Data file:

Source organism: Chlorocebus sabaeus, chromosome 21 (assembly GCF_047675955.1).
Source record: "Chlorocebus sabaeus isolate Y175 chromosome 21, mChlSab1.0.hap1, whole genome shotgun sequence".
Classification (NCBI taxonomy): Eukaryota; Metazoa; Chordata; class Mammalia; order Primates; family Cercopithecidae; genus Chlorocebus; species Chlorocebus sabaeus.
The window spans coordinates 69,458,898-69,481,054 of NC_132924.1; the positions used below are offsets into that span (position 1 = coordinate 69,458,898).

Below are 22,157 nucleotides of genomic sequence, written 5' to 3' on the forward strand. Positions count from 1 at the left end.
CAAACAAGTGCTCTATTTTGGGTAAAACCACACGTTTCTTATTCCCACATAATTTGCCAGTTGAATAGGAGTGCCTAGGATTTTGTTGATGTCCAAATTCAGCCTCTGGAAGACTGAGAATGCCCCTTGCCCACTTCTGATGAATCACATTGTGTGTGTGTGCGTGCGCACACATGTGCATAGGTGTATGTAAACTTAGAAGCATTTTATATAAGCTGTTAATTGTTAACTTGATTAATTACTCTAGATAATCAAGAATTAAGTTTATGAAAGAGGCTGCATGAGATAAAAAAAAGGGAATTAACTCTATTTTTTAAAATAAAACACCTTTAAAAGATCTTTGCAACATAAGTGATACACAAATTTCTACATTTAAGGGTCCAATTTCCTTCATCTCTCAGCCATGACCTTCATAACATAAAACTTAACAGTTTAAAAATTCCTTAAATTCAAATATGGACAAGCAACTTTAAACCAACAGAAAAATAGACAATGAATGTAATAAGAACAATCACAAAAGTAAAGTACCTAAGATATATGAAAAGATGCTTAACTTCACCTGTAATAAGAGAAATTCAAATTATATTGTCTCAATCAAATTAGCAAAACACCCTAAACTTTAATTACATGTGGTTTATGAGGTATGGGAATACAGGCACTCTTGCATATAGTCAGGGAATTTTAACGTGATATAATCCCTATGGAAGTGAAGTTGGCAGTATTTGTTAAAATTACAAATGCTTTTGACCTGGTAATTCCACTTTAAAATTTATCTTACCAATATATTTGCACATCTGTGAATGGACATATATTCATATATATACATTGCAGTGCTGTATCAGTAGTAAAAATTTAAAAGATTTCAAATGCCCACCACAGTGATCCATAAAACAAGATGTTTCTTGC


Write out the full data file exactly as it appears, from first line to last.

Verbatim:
Source organism: Chlorocebus sabaeus, chromosome 21 (assembly GCF_047675955.1).
Source record: "Chlorocebus sabaeus isolate Y175 chromosome 21, mChlSab1.0.hap1, whole genome shotgun sequence".
Classification (NCBI taxonomy): Eukaryota; Metazoa; Chordata; class Mammalia; order Primates; family Cercopithecidae; genus Chlorocebus; species Chlorocebus sabaeus.
The window spans coordinates 69,458,898-69,481,054 of NC_132924.1; the positions used below are offsets into that span (position 1 = coordinate 69,458,898).

Below are 22,157 nucleotides of genomic sequence, written 5' to 3' on the forward strand. Positions count from 1 at the left end.
CAAACAAGTGCTCTATTTTGGGTAAAACCACACGTTTCTTATTCCCACATAATTTGCCAGTTGAATAGGAGTGCCTAGGATTTTGTTGATGTCCAAATTCAGCCTCTGGAAGACTGAGAATGCCCCTTGCCCACTTCTGATGAATCACATTGTGTGTGTGTGCGTGCGCACACATGTGCATAGGTGTATGTAAACTTAGAAGCATTTTATATAAGCTGTTAATTGTTAACTTGATTAATTACTCTAGATAATCAAGAATTAAGTTTATGAAAGAGGCTGCATGAGATAAAAAAAAGGGAATTAACTCTATTTTTTAAAATAAAACACCTTTAAAAGATCTTTGCAACATAAGTGATACACAAATTTCTACATTTAAGGGTCCAATTTCCTTCATCTCTCAGCCATGACCTTCATAACATAAAACTTAACAGTTTAAAAATTCCTTAAATTCAAATATGGACAAGCAACTTTAAACCAACAGAAAAATAGACAATGAATGTAATAAGAACAATCACAAAAGTAAAGTACCTAAGATATATGAAAAGATGCTTAACTTCACCTGTAATAAGAGAAATTCAAATTATATTGTCTCAATCAAATTAGCAAAACACCCTAAACTTTAATTACATGTGGTTTATGAGGTATGGGAATACAGGCACTCTTGCATATAGTCAGGGAATTTTAACGTGATATAATCCCTATGGAAGTGAAGTTGGCAGTATTTGTTAAAATTACAAATGCTTTTGACCTGGTAATTCCACTTTAAAATTTATCTTACCAATATATTTGCACATCTGTGAATGGACATATATTCATATATATACATTGCAGTGCTGTATCAGTAGTAAAAATTTAAAAGATTTCAAATGCCCACCACAGTGATCCATAAAACAAGATGTTTCTTGC